NatMEG driver's license
Learn the basics of doing a MEG experiment at the NatMEG facility.
To do MEG measurements on your own at the NatMEG facility, you need to take our driver's license training. We arrange courses regularly, but also on request, if there are enough attendees interested.
The course is aimed at researchers at all stages who are interested in or plan to run a MEG study. It is mandatory for all who will use the NatMEG facility, including PIs, Ph.D. students, and assistants helping during data collection – as long as they will have to work in the lab. Researchers who are either attached to an ongoing project or starting a new project at NatMEG will be given priority when signing up.
The goal of the driver's license course
The driver's license course has three main components. The first is to get theoretical knowledge of MEG, and a basic understanding of what MEG is and what you can measure using MEG. The second part is hands-on training in the MEG lab that will get you acquainted with the MEG lab, and giving you the fundamentals in making your own MEG recordings at the NatMEG facility.
The course will not cover how to analyze MEG data, nor issues regarding specific research questions. The goal of the NatMEG Driver's License Course it to learn the basics of MEG instrumentation and the skills to do quality measurements at the NatMEG facility.
Future NatMEG driver's license dates
Planned meeting for 2019 (more will be announced after summer).
How to register?
If you are interested in taking the course, send an email to email@example.com, including your name, email, mobile phone number, affiliation, and a short message about why you wish to take the course. The NatMEG driver's license course is free of charge.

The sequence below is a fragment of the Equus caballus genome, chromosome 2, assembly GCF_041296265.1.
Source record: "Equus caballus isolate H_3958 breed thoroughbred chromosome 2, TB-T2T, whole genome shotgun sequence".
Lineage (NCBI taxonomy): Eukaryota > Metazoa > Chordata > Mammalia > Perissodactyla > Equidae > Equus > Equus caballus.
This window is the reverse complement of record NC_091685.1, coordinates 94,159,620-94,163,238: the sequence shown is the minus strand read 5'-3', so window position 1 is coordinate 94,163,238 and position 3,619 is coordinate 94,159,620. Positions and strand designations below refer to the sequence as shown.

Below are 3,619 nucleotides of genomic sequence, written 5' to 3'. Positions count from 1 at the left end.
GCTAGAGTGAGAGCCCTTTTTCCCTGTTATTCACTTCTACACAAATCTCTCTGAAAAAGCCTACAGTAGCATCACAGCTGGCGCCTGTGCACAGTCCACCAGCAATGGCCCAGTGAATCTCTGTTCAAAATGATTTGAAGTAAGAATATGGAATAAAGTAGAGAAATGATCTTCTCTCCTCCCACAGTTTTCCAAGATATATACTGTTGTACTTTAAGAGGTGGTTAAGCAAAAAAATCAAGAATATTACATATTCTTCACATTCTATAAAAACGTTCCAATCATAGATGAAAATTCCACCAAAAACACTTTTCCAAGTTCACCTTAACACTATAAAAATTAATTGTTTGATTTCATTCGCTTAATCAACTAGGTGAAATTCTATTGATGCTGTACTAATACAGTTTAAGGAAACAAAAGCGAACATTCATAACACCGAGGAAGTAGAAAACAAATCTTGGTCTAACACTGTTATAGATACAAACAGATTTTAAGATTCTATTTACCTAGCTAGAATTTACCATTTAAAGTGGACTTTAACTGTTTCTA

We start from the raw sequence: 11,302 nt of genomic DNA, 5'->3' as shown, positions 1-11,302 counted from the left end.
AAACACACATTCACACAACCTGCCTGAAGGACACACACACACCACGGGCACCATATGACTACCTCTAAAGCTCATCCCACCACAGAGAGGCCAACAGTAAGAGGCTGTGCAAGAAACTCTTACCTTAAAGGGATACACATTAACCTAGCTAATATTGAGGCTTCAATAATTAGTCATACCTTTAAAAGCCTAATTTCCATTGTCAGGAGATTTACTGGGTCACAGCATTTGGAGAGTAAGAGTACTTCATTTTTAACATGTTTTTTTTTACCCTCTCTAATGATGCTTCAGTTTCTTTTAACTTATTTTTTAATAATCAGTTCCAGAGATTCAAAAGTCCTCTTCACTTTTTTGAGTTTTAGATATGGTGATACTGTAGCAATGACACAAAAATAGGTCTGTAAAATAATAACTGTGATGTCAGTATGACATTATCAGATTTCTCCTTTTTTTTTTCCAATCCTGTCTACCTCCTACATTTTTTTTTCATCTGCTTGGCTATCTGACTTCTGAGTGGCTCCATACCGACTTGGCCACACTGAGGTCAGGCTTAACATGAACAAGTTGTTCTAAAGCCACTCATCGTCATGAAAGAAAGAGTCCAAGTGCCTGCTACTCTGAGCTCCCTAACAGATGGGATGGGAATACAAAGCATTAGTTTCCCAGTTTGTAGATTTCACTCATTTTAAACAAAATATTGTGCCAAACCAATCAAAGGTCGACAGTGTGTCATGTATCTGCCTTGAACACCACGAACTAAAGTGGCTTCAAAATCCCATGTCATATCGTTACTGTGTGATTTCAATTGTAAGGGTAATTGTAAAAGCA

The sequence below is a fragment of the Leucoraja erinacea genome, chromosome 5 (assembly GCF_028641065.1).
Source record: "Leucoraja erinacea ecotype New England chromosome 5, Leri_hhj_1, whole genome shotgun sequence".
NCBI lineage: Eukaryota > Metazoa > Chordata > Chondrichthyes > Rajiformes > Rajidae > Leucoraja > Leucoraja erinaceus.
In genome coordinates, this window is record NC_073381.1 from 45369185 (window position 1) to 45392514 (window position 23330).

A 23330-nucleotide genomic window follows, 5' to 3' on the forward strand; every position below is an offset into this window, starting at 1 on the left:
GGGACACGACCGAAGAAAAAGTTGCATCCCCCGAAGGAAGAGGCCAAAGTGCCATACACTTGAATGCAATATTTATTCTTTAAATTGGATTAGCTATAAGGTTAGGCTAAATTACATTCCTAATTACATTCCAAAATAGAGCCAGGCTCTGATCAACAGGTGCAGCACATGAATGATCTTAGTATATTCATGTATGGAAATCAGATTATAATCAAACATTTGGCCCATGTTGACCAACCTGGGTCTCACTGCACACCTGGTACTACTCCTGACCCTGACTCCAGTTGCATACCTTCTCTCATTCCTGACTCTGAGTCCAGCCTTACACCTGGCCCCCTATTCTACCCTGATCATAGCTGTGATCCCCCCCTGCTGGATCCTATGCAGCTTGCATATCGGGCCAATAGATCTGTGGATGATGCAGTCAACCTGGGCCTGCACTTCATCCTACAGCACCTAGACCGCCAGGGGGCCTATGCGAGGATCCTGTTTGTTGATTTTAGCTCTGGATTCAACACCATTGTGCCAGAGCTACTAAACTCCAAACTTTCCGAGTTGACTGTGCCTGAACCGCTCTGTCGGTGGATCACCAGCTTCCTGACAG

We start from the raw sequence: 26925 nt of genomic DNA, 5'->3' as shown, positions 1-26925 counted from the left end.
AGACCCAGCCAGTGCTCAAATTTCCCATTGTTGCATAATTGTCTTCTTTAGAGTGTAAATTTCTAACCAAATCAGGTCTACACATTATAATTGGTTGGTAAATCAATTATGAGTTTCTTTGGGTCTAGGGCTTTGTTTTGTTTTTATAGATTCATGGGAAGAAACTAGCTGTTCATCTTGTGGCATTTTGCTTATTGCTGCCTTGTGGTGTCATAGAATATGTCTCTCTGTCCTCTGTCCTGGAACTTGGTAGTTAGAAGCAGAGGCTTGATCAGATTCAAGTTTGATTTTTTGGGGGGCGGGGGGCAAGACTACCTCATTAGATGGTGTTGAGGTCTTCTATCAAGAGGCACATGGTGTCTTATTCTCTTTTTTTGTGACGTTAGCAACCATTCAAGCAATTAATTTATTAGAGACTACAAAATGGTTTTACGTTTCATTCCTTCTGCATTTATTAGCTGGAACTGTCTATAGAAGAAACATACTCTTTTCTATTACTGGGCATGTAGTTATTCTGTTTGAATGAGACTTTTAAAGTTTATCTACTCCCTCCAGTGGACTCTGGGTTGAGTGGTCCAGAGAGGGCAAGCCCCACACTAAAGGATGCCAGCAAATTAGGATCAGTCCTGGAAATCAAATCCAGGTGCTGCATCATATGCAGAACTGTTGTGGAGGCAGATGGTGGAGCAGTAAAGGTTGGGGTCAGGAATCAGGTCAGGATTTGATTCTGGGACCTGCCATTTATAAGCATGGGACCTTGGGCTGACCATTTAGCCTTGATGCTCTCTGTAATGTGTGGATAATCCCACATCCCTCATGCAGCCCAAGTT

There is a limited amount of seats available for the course. Researchers who are either attached to an ongoing project or starting up a new project at NatMEG will be given priority when signing up.
MEG driver's license overview
Homework in preparation for the on-site course. No later than one day before the on-site training, you should go through the following video lectures. When you do this, please make notes, in particular about things appearing unclear to you. Expect a short test on-site during Part 2.
You find the video lectures for the NatMEG Driver's License Corse here:
A Whole day (9:30-16:30) course were we e train the workflow of running a typical MEG experiment, including preparations of equipment and participants. We go through all the steps following a research participant from 'hello' to 'goodbye' preparing and performing recordings in the lab.
The day is divided into two parts. In the morning we start with a brief overview of the MEG facility. Then we will learn to navigate in the lab and get an overview of equipment. After getting an overview, there will be a hands-on exercise in setting up and preparing for running an experiment: How to prepare the scanner and set up equipment, including testing the set-up works and doing recordings.
After the lunch break, we continue with the hands-on exercises. First how to prepare subjects with EOG, ECG and HPI coils before recording MEG and learn to assure adequate quality of preparation before recording begins. Then we will do one or two actual MEG experiment from start to end. Finally, we will demonstrate running MaxFilter and upload data to the server.
Slides from the driver's license part 2 can be found here.
Suggested reading material
There is no mandatory reading material for the driver's license course, but previous attendees have asked for suggested reading material to learn about doing MEG recordings. Below you will find a few recommendations to get started with learning about MEG and doing MEG measurements.
About MEG and good practice:
The driver's license course will not cover how to analyze MEG data (do, however, see upcoming events and workshops at NatMEG). We do recommend to get an understanding of analysis methods before getting started with your research. Below you will find links to suggested analysis toolboxes for analyzing MEG data. Most have well-documented tutorials to help getting started.
For more information and how to get started, see the web pages of the individual toolboxes:
A general course on MEG methods and MEG data analysis is currently in the making, planned for spring 2018. Come back for more information.